Ford Motor Co. is recalling about 327,000 North American pickups equipped with engine block heaters because cable splice connectors might have inadvertently been damaged during a service procedure for a previous recall and now pose a fire risk.
The affected F-150 and Super Duty trucks are a subset of the 874,000 vehicles recalled during December 2018 to fix a wiring problem. So far, there is no immediate fix available.
Ford said in a statement that it is aware of a fire in the United States and one in Canada that may be related to block heater usage following the successful completion of the 2018 recall. Ford is also aware of an additional report of fire in Canada, which led to the initial recall last year.
There are now 131,068 affected vehicles in the United States and federalized territories and approximately 196,269 in Canada being recalled for a second time.
Affected vehicles include:
- 2015-19 Ford F-150 vehicles built at Dearborn Truck Plant in Michigan from March 18, 2014 to Nov. 17, 2018 and at Kansas City Assembly Plant from Aug. 21, 2014 to Nov. 17, 2018;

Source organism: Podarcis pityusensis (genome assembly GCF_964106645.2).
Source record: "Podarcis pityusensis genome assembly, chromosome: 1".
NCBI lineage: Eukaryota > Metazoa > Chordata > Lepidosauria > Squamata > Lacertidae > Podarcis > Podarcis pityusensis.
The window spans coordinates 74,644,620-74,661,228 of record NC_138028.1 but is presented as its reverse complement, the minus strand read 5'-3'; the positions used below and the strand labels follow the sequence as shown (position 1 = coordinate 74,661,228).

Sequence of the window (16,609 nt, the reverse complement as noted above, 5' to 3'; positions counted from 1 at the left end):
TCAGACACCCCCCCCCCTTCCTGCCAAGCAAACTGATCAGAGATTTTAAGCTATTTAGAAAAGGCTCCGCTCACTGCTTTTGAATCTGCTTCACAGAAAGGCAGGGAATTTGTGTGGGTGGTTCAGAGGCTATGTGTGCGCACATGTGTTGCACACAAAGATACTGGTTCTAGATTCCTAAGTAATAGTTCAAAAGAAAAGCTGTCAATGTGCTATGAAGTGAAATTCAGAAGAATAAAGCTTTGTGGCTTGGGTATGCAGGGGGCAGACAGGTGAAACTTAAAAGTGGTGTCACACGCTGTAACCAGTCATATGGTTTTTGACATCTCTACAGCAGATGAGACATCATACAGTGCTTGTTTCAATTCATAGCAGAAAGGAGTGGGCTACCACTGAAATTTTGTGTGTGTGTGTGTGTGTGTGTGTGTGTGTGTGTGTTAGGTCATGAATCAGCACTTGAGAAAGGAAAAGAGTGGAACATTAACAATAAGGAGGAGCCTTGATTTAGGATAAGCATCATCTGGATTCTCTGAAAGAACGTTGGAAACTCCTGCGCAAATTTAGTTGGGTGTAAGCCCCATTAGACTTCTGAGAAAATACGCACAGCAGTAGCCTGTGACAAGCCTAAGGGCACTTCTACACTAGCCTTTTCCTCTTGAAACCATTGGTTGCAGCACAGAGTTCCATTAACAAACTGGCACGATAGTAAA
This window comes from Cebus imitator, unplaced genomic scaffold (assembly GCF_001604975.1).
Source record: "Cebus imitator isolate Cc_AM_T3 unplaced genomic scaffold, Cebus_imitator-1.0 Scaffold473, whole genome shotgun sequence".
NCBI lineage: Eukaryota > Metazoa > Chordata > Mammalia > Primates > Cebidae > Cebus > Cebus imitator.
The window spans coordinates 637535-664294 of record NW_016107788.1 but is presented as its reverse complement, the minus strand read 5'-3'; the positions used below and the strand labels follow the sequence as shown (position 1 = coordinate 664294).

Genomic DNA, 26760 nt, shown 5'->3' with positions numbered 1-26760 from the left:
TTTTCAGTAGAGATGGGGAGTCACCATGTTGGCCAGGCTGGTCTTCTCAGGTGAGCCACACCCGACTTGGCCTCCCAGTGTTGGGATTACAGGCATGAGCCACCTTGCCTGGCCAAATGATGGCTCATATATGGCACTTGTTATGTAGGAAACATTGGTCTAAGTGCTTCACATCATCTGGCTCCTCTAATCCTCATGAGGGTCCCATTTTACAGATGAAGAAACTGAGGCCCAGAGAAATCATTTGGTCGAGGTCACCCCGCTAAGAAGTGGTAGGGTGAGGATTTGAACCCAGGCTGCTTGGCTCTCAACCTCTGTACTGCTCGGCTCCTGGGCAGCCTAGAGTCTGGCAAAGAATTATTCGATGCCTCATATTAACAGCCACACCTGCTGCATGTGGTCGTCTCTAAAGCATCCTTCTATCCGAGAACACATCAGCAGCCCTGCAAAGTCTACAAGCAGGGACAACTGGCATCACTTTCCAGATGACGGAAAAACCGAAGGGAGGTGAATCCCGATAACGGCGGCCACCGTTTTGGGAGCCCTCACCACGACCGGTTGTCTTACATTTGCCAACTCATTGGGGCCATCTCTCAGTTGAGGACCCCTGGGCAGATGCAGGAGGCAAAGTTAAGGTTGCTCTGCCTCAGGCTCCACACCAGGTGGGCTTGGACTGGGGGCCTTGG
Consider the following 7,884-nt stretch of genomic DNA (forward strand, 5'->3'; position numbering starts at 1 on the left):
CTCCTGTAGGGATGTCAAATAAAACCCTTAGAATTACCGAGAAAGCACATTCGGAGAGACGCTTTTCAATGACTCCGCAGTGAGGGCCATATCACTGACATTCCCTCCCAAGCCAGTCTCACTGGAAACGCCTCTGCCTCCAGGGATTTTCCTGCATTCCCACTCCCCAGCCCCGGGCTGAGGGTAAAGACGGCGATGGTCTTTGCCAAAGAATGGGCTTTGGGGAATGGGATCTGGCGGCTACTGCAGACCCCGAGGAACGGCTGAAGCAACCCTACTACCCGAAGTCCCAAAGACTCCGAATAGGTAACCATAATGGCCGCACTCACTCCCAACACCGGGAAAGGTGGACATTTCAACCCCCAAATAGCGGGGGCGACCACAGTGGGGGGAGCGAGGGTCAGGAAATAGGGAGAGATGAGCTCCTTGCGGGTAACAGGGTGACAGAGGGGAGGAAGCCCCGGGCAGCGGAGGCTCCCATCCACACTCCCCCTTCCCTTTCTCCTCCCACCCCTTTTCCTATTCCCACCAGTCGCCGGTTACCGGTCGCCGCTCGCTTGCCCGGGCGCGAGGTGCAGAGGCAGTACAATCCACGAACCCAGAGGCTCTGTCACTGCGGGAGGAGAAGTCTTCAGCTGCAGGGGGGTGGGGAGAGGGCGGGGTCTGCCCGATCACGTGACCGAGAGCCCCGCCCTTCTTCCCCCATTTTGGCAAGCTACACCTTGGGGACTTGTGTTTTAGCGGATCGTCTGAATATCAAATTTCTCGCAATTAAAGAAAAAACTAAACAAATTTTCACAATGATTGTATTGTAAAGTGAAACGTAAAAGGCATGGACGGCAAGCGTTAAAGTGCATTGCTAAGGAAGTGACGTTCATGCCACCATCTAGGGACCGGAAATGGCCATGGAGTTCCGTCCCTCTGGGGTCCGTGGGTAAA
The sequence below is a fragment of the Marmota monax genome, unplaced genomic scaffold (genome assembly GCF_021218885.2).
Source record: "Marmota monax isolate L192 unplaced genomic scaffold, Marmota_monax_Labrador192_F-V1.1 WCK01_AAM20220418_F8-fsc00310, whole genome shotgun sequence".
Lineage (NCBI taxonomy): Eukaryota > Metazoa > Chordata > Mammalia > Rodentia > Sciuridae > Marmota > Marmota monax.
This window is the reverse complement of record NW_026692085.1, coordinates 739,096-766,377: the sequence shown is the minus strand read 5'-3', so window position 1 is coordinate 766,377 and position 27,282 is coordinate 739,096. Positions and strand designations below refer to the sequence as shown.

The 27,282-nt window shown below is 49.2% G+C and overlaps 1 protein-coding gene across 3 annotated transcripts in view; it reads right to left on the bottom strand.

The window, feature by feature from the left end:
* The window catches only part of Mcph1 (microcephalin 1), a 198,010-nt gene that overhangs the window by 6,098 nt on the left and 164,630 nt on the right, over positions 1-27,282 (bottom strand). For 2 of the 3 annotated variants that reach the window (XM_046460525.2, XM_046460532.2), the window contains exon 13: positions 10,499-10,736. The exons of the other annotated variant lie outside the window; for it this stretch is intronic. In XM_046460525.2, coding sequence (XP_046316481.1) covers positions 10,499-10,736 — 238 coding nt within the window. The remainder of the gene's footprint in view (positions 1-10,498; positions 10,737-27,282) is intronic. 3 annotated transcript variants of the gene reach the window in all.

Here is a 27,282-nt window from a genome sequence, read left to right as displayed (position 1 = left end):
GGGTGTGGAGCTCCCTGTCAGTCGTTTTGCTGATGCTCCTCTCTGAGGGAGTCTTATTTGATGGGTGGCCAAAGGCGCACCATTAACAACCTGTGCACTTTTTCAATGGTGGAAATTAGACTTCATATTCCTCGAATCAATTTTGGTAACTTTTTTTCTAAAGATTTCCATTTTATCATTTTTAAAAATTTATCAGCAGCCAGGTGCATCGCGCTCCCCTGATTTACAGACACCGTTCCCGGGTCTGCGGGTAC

- 2017-19 Ford F-Series Super Duty vehicles built at Ohio Assembly Plant from Feb. 5, 2016 to Nov. 17, 2018 and at Kentucky Truck Plant from Oct. 8, 2015 to Nov. 17, 2018.
Ford warns a damaged block heater cable can cause an array of problems for the truck’s owner. Problems include an inoperative engine block heater; tripping of household breakers or GFCI-equipped outlets; or a resistive short, which can increase the risk of overheated or melted wiring and fire while the vehicle is parked and the block heater is plugged in.
Dealers will disable the vehicle’s engine block heater cable by cutting off the plug end prongs and sealing the end cap with silicone sealant. Customers will be notified when an engine block replacement cable is available.